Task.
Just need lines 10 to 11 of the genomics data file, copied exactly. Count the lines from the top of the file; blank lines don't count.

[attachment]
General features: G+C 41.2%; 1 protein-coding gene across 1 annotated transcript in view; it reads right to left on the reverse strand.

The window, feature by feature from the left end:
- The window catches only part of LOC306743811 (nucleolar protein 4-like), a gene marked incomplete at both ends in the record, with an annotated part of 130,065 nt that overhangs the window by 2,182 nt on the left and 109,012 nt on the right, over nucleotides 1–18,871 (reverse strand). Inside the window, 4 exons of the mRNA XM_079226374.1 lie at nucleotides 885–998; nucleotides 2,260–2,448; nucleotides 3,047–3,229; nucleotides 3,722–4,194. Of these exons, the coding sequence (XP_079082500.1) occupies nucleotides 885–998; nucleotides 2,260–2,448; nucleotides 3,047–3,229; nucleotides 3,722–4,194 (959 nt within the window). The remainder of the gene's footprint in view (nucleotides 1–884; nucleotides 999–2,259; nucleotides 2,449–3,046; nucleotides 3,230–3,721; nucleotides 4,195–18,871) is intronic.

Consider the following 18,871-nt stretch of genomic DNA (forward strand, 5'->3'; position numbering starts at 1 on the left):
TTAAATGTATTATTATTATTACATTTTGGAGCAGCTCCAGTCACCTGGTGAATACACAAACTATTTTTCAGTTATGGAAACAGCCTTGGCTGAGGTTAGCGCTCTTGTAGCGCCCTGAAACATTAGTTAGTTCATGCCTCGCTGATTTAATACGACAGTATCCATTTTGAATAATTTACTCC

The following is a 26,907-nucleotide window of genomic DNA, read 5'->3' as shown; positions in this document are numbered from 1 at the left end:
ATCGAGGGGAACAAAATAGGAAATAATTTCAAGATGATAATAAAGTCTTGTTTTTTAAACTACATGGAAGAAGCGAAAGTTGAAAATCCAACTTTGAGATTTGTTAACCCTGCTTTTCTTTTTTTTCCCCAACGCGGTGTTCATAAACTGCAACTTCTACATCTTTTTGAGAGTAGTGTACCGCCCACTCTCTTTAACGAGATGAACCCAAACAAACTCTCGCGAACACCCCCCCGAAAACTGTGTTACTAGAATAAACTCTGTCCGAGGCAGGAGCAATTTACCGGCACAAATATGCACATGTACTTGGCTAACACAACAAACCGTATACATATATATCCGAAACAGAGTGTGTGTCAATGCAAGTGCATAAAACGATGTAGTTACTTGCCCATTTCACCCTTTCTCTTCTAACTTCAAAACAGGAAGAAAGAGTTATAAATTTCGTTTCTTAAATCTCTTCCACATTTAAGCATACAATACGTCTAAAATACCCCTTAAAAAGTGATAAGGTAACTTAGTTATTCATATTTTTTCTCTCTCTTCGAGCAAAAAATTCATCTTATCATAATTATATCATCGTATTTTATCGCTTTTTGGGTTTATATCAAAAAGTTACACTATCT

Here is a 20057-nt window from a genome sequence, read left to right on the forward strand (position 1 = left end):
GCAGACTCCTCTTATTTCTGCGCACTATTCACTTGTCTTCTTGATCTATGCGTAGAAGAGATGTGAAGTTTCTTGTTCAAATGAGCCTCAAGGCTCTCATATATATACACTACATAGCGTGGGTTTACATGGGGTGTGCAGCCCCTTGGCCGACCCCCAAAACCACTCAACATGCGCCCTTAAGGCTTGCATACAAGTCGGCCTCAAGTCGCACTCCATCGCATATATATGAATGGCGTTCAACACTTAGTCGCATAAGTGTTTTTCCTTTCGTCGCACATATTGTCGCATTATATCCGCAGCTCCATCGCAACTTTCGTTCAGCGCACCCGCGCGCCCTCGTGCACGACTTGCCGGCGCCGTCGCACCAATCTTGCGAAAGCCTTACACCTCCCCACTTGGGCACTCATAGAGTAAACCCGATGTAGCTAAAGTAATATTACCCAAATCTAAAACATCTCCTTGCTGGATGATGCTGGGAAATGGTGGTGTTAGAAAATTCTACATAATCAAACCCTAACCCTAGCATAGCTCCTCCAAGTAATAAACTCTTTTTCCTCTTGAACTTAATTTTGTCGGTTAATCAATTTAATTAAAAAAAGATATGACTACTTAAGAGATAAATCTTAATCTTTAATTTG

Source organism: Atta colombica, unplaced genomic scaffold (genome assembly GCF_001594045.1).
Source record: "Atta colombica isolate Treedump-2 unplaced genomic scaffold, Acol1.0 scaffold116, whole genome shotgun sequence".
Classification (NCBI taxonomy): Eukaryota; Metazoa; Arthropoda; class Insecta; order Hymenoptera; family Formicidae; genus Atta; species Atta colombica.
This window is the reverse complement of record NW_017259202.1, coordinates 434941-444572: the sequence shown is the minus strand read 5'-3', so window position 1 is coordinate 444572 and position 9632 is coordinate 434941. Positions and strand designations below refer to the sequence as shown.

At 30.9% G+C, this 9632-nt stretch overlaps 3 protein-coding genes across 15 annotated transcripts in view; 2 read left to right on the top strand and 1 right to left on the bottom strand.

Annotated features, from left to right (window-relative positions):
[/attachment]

Source organism: Atta colombica, unplaced genomic scaffold (genome assembly GCF_001594045.1).
Source record: "Atta colombica isolate Treedump-2 unplaced genomic scaffold, Acol1.0 scaffold116, whole genome shotgun sequence".